How to Promote Primary Prevention
Policies and Practices
Development and implementation of policies and practices that discourage sexual violence and encourage primary prevention measures.
Use of research to guide prevention and serve as a catalyst for change
Events and social media are tools you can use to increase education around sexual violence, prevalence, and ways to prevent sexual violence.
Attend workshops on healthy sexuality, consent, healthy relationships, communications building, boundary setting, and bystander intervention.
Freely Given. A choice made without pressure, coercion, manipulation, or influence of drugs or alcohol.
Specific. Saying yes to one thing does not mean saying yes to the other things.
Clear. Silence is not the same thing as saying yes.
Reversible. Anyone can change their mind, anytime, about what they want or do not want.
Enthusiastic. Moving beyond the initial 'yes'. Engagement and excitement is present.
Ongoing. Saying yes now does not presume yes in the future.
Feeling required or forced to do something you don't want to do.
For example: Use of a weapon or continuing to ask after you say no
The use of words or emotions to convince you or trick you into doing something you do not want to do.
For example: Telling you this is "what partners do."
Characteristics of a Healthy Relationship
A healthy relationship should exist between you and your family, friends, and dating partners. These relationships will bring out the best in you and the other person. A relationship should make you feel happy, confident, and supported.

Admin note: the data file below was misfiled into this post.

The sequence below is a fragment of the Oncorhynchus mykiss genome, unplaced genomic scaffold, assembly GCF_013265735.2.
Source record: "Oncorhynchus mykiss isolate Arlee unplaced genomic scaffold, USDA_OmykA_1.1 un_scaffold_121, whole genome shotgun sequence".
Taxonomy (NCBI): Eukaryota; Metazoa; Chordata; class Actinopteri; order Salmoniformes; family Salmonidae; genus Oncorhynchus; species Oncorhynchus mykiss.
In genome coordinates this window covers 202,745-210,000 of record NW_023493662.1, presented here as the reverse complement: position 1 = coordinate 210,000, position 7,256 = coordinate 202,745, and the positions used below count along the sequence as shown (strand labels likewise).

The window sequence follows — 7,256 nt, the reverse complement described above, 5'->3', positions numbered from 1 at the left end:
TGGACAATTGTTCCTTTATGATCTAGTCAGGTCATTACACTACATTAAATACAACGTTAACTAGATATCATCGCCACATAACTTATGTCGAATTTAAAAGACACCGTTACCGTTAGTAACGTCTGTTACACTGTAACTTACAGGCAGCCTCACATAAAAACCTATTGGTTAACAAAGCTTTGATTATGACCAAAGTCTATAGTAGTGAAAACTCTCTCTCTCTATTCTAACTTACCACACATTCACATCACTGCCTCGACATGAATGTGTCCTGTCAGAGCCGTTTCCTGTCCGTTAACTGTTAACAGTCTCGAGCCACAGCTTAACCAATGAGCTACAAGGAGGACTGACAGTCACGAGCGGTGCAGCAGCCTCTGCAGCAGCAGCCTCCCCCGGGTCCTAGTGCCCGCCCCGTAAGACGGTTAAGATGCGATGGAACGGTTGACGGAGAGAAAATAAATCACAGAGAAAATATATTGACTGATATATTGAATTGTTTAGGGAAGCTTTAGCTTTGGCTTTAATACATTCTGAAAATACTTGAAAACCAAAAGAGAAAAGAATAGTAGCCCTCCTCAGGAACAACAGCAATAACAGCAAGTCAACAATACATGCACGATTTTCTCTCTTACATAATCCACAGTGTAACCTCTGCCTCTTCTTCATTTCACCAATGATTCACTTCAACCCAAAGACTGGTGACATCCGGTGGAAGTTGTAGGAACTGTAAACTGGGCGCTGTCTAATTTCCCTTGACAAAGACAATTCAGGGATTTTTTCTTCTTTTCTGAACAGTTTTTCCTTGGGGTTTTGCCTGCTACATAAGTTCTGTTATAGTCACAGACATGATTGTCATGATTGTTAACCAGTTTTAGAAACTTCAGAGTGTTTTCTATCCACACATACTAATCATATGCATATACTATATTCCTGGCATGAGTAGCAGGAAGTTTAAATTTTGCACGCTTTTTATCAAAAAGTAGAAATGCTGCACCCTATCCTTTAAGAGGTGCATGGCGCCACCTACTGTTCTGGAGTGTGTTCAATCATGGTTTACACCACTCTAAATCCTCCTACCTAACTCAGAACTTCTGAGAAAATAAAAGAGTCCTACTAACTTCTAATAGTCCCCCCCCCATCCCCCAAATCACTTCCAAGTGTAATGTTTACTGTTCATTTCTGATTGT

Power and Control Wheel
Bystander Intervention involves developing the awareness, skills, and courage needed to intervene in a situation when another individual needs help. Bystander intervention allows individuals to send powerful messages about what is acceptable and expected behavior in our community.
Intervene directly. Let the person know that their actions are not okay. Do not use physical violence to intervene.
"I don't like how you are speaking to them."
"I don't think that's a good idea."
"That isn't nice. You shouldn't say things like that."
Find a way to redirect the attention of those behaving inappropriately.
Change the subject.
Call or text someone on their phone.
Tell someone that you saw someone looking for them.
Drop your books or bag.
Find someone who is best equipped to handle the situation.
Ask a teacher for help.
Ask a friend to step in.
Ask a family member to assist you.
Ask a group of people to help you.
Create time and space to better understand the situation.
Just check in with the person.
Combine a distraction technique to separate the people.
Ask if everyone is okay.
Ask how you can help.
Video or photo can be helpful. Only document if the situation is safe.
ALWAYS ask the person being harassed what they want to do with the footage. Do NOT post online, use it or send to people without permission.
Keep your attention on the person being harassed – make sure anything you do is focused on supporting them.
Rules for Bystander Intervention
Do not put yourself at risk.
Do not make the situation worse.
Intervene at the earliest point possible.
Look for early warning signs of trouble.
Intervening does not necessarily mean confronting.
Ask for help.
Each situation calls for an informed approach and may be different each time.
How does your personality inform your approach?
Be aware of your own power in each situation.
Your Bystander Skillset
Steps of Bystander Intervention
Notice that something is happening.
Recognize something is wrong.
Take personal responsibility.
Know how you can help.